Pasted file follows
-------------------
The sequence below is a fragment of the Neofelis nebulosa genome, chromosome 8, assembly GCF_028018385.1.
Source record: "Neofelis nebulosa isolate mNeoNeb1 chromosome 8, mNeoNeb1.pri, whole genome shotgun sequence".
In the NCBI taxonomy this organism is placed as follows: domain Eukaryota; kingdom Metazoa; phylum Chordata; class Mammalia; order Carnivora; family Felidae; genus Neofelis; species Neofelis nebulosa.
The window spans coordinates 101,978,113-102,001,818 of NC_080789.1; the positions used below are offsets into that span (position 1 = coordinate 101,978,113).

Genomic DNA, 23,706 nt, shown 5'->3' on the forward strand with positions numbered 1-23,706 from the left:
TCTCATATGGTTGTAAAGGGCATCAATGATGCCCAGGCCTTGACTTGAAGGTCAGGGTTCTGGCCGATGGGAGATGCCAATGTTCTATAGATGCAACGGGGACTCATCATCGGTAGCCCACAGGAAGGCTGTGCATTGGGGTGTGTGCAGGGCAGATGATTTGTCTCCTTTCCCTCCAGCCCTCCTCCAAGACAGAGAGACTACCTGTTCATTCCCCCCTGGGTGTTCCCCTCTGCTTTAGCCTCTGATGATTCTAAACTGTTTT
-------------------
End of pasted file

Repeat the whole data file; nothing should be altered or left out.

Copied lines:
The sequence below is a fragment of the Neofelis nebulosa genome, chromosome 8, assembly GCF_028018385.1.
Source record: "Neofelis nebulosa isolate mNeoNeb1 chromosome 8, mNeoNeb1.pri, whole genome shotgun sequence".
In the NCBI taxonomy this organism is placed as follows: domain Eukaryota; kingdom Metazoa; phylum Chordata; class Mammalia; order Carnivora; family Felidae; genus Neofelis; species Neofelis nebulosa.
The window spans coordinates 101,978,113-102,001,818 of NC_080789.1; the positions used below are offsets into that span (position 1 = coordinate 101,978,113).

Genomic DNA, 23,706 nt, shown 5'->3' on the forward strand with positions numbered 1-23,706 from the left:
TCTCATATGGTTGTAAAGGGCATCAATGATGCCCAGGCCTTGACTTGAAGGTCAGGGTTCTGGCCGATGGGAGATGCCAATGTTCTATAGATGCAACGGGGACTCATCATCGGTAGCCCACAGGAAGGCTGTGCATTGGGGTGTGTGCAGGGCAGATGATTTGTCTCCTTTCCCTCCAGCCCTCCTCCAAGACAGAGAGACTACCTGTTCATTCCCCCCTGGGTGTTCCCCTCTGCTTTAGCCTCTGATGATTCTAAACTGTTTT